Few Guidelines for Estimation and Replanning

1. Estimation Factors
This does not include the defined estimation process; rather, it deals with the possible factors that affect the project if not taken care upfront whilst estimating. This would list down some of factors that influence the estimation. The factors are further classified into SDLC and non-SDLC types.

2. SDLC Factors
This section is devoted to list down the SDLC factors that impact the overall estimation. However, this does not list the regular SDLC phases in the life cycle. This would be in addition to the regular estimation for the phases. These can be termed as tasks that are qualified for chargeback.

2.1 Change Request Inclusion
Once the project is approved for development, we usually come up with estimation for known, regular phases that includes development of the business requirements, functionalities. However, during the progress of the project, there could be a change in the business requirement, due to constraints or other compelling factors. The time that is going to be spent on Change Request has to be included in the original estimation by having buffer/additional.

Whilst estimating, a new task to capture these Change Requests hours has to be created in the list of tasks that are scheduled. It may include subtasks Updating Requirements Document, Design Document etc.,

2.2 Time spent on Re-work
This has to be another task in the schedule. This means, to track the number of hours to be spent on re-work. The re-work includes, defects identified in reviews/unit testing/integration testing. Once the defects are fixed, patches are ready for release; again, testing has to be conducted. Thus, the sizeable number of hours may be estimated & allocated for this re-work task. This rework is within the SDLC phases. This means, rework effort in each phase needs to be captured.

2.3 Re-planning
This could be a potential task in the schedule. The reason is, during the course of the development, considerable amount of time would be spent in brainstorming sessions, meetings/discussions to plan the hours, resources during the course of the project. A separate task in the project schedule would help us capture, track the hours.

3. Non-SDLC Factors
There are factors that indirectly impact the overall estimation of software development. Their contribution might be a small percentage individually; however, in summing the overall estimation, this could be a significant percentage and these need to be taken into consideration whilst estimating. Moreover, these can be termed as Non-CAP tasks in the schedule and these may be exempted from chargeback, in terms of cost perspective. If any of these factors is not available as detailed, then that needs to be reported as downtime. And this can be considered as Administrative hours.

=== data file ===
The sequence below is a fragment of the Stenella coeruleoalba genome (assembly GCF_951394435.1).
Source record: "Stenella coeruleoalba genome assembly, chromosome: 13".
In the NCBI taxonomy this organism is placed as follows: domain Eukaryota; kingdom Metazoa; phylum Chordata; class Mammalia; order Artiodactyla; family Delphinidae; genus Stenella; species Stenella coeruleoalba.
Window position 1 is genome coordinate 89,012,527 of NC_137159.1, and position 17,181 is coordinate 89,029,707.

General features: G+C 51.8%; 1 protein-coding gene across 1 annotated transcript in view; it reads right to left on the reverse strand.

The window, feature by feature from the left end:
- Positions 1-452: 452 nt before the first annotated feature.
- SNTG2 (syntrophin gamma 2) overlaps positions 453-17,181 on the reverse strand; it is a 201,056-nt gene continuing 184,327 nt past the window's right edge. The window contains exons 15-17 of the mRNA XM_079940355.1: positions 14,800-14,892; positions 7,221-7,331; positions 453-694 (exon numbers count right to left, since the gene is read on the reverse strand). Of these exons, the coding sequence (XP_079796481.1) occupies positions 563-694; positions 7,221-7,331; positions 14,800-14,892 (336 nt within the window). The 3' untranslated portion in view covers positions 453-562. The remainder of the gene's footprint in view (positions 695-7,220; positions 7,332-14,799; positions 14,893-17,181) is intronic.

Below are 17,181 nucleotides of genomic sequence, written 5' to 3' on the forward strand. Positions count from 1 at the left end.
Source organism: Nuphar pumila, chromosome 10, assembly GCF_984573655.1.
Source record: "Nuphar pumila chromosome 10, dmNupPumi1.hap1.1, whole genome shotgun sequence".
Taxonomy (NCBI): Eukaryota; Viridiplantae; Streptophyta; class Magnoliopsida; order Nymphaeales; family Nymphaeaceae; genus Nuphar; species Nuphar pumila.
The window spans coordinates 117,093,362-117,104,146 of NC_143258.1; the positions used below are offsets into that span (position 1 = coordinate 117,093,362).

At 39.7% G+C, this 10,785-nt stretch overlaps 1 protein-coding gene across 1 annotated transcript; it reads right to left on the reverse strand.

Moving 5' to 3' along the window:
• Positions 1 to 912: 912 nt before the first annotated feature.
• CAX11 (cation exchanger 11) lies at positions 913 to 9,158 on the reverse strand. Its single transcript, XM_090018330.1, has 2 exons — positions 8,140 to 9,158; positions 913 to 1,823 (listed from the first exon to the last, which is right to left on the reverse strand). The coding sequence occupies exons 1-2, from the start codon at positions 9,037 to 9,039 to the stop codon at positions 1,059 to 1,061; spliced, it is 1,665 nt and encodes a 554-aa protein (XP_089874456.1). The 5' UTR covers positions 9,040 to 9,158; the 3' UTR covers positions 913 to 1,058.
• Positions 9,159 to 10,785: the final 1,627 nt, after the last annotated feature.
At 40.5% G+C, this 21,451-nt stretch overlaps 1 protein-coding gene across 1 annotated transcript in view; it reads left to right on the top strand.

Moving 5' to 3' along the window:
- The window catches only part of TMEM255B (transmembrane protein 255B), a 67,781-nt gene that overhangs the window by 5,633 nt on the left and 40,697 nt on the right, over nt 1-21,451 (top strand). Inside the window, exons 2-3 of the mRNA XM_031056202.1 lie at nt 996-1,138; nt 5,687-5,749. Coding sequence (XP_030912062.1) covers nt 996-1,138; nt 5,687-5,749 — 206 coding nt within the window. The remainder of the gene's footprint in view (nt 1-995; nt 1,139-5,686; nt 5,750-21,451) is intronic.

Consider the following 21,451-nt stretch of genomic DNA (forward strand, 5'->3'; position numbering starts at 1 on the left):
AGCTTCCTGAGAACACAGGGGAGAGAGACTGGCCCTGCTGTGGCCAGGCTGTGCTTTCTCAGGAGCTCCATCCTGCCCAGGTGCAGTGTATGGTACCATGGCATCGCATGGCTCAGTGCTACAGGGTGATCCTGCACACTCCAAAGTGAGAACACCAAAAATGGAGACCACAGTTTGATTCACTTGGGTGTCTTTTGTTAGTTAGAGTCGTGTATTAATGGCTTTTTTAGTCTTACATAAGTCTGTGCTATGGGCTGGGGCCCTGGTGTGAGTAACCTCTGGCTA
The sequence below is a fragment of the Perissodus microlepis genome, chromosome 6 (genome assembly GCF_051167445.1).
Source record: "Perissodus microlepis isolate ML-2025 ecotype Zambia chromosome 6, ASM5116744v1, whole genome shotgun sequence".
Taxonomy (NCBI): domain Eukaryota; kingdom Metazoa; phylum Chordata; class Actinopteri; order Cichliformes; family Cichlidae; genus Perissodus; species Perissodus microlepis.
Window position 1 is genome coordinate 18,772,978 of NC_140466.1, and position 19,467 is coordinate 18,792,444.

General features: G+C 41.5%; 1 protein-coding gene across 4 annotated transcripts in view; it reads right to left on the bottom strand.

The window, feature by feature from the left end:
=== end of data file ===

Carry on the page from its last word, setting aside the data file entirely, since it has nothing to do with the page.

Many times these are assumed to be available 24×7. This is not the reality as this work with constraints.

3.1 Systems Availability
As this is a significant factor for executing our tests (unit, integration and other types). If projects involve iterations, then, at the end of each iteration, the functionalities have to be tested and the availability of the system is very important. If the system is not available, then system downtime has to be logged. This way, the system down time is tracked.

3.2 Resource Availability – Domestic & International
This factor influences the overall time, significantly. If the resources are not available, nothing would progress. The resources’ availability has to be considered with their vacation plan etc., their presence is very vital in the execution of the project.

3.3 Network Availability
As all the systems are well-connected, any break in the topology would be a disaster. The network has to be up & running excluding any maintenance window, if any. In addition to this, the network speed is also very important. If it is slow, then it would consume more time than required. This includes connectivity to remote regions, downtime as well.

3.4 Infrastructure Availability
As a known one, by default, the required software and hardware components have to be readily available. The licenses, active period of software/hardware have to be considered. If anything is not available, that needs to be treated as downtime. This has to be considered while planning the cost of the project.

3.5 Time spent on Non-Project Meetings
This is also major factor. Since, there could be situations where staffs spend time on inter-group meetings or that are not specific to the project in development, this factor is quite significant one.

3.6 Training & Learning Curve
This is one of the important contributing factor, since, if any system/project/process specific knowledge is required, staffs do spend time on this training. And also, if a staff is new to the project, the time spent by that staff to come up to the speed also needs to be counted as part of learning.

3.7 Post Construction Activities
Many times, this activity could be ignored. Since, once the construction is completed, there is lot of steps involved in making the work products available for release. This involved, checking-in the sources into a common repository (part of Software Configuration Management), publishing the information to stakeholders, follow-ups, building and deploying the images into various regions (development, test, production). The time spent on this activity should be considered.

Please note that this is a kind of, dependency with Network Availability and Software Availability

3.8 Post Implementation Activities
There may be times, we feel, we have completed the implementation (turnover) successfully. But, it is not over yet. The factors for the defective implementation or turnover could be, incorrect version of sources deployed, deployment on few regions – missing out on the remaining, defects/fixes/meetings/analysis time and many such more can be included in this activity.